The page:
• Deflate balloons and cut them into small pieces before putting them into the garbage. This will be time consuming if a lot of balloons have been used, but it's important.

Enjoyment and Environmental Protection

Balloons provide a lot of enjoyment. Luckily, it's possible to enjoy using them and to minimize the risk of hurting wildlife at the same time. If the steps to avoid environmental harm seem too onerous, it would be good to investigate other ways of celebrating an event. This is especially important if the planned event will likely be a large one and will require many balloons. If the safe disposal of waste in this case seems overwhelming, I think it would be better to find a different way to celebrate the occasion.

References and Resources

© 2011 Linda Crampton


Linda Crampton (author) from British Columbia, Canada on October 21, 2013:

Thanks for sharing the information and tips, Barry Perhamsky.

Barry Perhamsky on October 21, 2013:

I too am a balloon artist. I got started through a lady friend. It took me about a year....yes a year to learn to tie the knot. But now I sculpt things like cartoon characters using as many as 16 balloons. I even creat my own figures. I don't just follow instuctions, I understand balloon sculpting. so if you're having problems, stick with it, be paitent, and one day you'll be making things like the Road Runner, Popeye, Donald and Daisy Ducks and more. One good book to get if you're just starting out is: Balloon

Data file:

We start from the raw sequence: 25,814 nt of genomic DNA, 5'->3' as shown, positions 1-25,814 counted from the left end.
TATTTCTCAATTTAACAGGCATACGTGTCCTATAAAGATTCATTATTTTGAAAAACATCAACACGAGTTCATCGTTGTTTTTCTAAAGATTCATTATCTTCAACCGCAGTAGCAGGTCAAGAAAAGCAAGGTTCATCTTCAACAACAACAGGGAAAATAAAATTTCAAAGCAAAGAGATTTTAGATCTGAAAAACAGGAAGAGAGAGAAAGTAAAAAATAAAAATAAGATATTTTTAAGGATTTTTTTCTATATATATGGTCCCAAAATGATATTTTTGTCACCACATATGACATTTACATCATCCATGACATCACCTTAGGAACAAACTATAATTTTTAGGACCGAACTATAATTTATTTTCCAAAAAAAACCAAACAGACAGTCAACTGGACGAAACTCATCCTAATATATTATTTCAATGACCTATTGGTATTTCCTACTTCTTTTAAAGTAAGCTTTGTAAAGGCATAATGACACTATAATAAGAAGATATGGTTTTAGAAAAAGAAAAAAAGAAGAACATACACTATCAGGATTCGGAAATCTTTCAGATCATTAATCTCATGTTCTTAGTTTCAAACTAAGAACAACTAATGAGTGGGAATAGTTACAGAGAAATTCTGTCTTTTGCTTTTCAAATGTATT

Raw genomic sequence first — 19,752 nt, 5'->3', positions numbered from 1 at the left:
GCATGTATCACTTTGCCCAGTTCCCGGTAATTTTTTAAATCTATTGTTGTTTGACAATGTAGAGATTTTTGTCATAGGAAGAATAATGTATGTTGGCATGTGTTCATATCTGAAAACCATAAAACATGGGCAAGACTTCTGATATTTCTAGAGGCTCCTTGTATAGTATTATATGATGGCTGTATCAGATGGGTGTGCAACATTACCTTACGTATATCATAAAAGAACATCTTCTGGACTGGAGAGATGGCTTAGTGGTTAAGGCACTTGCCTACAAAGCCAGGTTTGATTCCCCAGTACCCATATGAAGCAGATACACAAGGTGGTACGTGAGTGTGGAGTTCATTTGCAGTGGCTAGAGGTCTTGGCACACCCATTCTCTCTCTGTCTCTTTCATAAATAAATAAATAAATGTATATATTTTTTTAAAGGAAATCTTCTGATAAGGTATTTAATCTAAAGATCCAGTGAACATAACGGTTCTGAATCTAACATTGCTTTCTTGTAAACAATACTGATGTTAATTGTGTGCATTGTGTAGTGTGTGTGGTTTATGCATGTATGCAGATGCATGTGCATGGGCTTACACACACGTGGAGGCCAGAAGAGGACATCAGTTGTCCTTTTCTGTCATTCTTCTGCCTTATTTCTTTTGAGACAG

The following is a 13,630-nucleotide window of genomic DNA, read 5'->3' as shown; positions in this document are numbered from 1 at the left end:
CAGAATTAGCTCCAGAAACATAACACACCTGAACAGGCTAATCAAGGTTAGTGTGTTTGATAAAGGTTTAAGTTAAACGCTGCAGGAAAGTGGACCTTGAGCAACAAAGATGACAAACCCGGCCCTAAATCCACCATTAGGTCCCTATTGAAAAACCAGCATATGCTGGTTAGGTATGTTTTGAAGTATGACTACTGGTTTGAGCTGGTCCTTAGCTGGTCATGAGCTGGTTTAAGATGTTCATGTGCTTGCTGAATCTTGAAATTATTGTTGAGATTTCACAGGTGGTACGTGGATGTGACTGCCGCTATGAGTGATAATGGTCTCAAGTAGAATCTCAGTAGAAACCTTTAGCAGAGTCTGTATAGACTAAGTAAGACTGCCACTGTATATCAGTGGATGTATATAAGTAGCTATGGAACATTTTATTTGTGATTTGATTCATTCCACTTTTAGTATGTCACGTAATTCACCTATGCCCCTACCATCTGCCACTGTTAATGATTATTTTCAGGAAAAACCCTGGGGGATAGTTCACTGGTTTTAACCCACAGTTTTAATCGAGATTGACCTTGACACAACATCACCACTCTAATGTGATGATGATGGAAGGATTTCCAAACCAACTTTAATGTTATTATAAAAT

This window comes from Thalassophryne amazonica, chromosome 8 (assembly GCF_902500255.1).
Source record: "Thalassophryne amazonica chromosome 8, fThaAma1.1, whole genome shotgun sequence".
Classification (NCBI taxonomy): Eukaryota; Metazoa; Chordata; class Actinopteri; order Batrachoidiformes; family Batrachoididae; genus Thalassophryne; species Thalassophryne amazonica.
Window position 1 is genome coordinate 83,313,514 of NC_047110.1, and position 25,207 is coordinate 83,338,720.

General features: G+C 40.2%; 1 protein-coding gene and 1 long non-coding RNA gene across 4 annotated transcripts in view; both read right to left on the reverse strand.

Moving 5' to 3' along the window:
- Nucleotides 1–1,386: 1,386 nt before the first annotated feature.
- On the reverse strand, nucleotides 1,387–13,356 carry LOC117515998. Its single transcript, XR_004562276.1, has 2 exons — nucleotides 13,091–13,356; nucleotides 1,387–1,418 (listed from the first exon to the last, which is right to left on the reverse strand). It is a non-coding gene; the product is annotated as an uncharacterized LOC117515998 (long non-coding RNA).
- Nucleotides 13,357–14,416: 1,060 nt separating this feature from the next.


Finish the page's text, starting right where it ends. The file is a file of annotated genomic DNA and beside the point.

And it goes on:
Sculpting by Doctor Droppo


Linda Crampton (author) from British Columbia, Canada on July 10, 2012:

I agree, Prasetio - balloon sculpture is a very creative activity! Thanks for the comment and the vote.

prasetio30 from malang-indonesia on July 10, 2012:

Very interesting hub. We should have great imagination in creating such of balloon sculpture. I really enjoy the video above. Good job and voted up :-)

Linda Crampton (author) from British Columbia, Canada on July 10, 2012:

Thank for the comment and the vote, jennzie. They are great balloon sculptures!

Jenn from Pennsylvania on July 10, 2012:

Fun and interesting hub! Those are some cool balloon sculptures. Voted up.

Linda Crampton (author) from British Columbia, Canada on July 10, 2012:

Thank you very much for the comment, the votes and the share, Peggy. Yes, balloons make great decorations, and balloon twisting is fun, but it's important to think about the effect of the balloons on the environment when they're longer wanted.